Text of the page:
A lot of astronomers, scientists, and engineers got a nice Christmas present when the James Webb Space Telescope was launched successfully from the French Guiana Ariane rocket site on December 25. A lot could still go wrong with this instrument, which has cost about US$8 billion so far—a lot more than the $500 million that was originally planned back in 1996. But if you ask whether the telescope was worth it, right away you get into imponderables that are hard to quantify.
With the possible exception of high-energy physics, astronomy has to be today’s most costly pure-science endeavour. Looking at the stars used to be the purview of professional astrologers, who kings and priests of many religions relied on to forecast auspicious times for major undertakings such as battles. Ironically, at least up to the Middle Ages, astrology was viewed as a very practical endeavour, much as weather forecasting is viewed today. Royal personages didn’t pay astrologers to study the stars just for the heck of it—they wanted results. And in the nature of prediction, they got results too—usually wrong ones, but just enough right guesses to keep the astrologers going.
With the Scientific Revolution, astrology gradually gave way to astronomy, the scientific study of the stars for their own sake, so to speak. Again ironically, one of the founders of modern science, Sir Francis Bacon (1561-1626) wanted to free what we now know as science from its tendency toward idle speculation and make it more practical “for the relief of man’s estate.”
Anyone who uses modern engineered technology of any form has realized Bacon’s ambition to employ scientific knowledge for practical purposes, and Bacon’s dream of relieving man’s estate has come to pass in ways that Bacon could not have imagined.
The improvement he might be most impressed with is the extended lifespan most of us enjoy compared to Bacon’s day, and that is due in no small part to modern medical technology, although things like sanitary water systems and sewers, electric grids, and power machinery have all contributed to extending our lifespans as well.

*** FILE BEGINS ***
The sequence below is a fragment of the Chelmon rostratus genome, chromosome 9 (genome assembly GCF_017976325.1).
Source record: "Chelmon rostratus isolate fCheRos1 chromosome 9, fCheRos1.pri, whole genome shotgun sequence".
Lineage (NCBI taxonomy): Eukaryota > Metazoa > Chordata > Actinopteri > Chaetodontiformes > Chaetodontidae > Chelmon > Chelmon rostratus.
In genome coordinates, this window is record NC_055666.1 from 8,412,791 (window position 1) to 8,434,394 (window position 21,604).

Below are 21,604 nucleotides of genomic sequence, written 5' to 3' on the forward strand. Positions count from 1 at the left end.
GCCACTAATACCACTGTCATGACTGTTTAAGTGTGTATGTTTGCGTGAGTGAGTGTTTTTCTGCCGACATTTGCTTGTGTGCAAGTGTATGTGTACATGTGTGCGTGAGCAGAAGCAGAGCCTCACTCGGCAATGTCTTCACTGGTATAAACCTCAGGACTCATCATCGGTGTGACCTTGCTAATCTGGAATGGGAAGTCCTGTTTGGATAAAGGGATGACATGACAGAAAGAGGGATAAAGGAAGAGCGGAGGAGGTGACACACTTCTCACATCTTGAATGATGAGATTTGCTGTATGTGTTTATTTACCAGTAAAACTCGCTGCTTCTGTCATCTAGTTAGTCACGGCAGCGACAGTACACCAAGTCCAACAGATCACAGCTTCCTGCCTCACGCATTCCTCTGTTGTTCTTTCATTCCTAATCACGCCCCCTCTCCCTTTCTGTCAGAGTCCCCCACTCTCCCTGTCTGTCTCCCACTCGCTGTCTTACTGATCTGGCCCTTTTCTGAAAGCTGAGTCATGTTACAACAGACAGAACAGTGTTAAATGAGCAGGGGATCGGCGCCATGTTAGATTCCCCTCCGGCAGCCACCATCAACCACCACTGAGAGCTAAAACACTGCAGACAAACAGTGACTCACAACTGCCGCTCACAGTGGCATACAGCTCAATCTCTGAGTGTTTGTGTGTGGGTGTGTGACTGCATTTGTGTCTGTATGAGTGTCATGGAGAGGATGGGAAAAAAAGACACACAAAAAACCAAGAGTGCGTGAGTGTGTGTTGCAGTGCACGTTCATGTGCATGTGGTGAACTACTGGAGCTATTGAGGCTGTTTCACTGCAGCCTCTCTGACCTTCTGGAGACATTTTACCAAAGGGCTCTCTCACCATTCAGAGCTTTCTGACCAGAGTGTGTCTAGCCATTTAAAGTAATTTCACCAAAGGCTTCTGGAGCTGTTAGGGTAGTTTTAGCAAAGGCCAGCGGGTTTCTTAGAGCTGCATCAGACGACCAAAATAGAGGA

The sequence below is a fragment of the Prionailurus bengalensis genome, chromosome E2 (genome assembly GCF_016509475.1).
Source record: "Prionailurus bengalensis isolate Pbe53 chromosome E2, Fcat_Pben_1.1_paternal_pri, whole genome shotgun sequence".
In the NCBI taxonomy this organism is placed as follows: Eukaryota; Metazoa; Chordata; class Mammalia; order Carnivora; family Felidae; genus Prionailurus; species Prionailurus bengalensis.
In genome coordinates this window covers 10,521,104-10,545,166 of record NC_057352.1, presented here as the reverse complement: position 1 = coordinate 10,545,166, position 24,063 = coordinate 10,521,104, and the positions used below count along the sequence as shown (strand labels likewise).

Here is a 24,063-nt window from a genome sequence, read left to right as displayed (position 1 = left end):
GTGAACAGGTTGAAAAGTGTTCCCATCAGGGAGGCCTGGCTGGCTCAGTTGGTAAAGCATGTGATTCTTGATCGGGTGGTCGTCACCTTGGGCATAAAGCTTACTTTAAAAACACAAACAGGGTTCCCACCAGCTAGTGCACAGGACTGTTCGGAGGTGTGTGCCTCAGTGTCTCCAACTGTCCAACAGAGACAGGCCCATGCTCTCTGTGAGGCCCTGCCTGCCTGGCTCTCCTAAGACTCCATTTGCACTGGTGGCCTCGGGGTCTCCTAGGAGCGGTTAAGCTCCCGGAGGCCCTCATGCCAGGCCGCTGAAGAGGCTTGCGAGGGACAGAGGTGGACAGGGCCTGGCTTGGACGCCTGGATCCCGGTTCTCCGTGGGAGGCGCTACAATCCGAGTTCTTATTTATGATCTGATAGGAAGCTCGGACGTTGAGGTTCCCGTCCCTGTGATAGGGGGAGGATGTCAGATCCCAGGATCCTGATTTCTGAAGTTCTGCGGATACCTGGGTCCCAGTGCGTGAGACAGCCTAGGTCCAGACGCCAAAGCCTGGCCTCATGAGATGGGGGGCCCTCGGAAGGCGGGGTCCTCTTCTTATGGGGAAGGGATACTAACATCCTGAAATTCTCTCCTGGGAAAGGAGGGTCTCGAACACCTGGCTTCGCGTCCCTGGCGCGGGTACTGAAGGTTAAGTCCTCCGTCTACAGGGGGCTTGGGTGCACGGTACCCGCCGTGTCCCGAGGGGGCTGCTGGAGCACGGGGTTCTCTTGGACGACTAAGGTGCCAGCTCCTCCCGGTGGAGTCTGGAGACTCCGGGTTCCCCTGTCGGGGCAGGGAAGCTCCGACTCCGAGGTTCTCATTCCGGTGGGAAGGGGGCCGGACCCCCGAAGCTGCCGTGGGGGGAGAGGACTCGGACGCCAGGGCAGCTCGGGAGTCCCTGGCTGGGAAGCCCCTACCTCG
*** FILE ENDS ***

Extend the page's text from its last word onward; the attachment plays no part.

But the realm of pure knowledge for its own sake has also benefited in countless ways from technology, notably computer technology, which was developed initially for terribly practical reasons having to do with World War II. Once developed by mathematicians, scientists, and yes, engineers, computers turned out to have applications in both science and engineering, neither of which could do without them today. In the last few decades, computer software has not only relieved engineers of much tedious grungework with slide rules, tables, and graphs, it has rendered superfluous many kinds of jobs that engineers formerly did.
As technology companies will tell you, they have not yet managed to replace all their engineers with software, but some of them would like to. Because, as a wise manager once told me, engineers are carried on balance sheets as overhead, like the light bill, and accountants are always on the lookout for ways to lower overhead.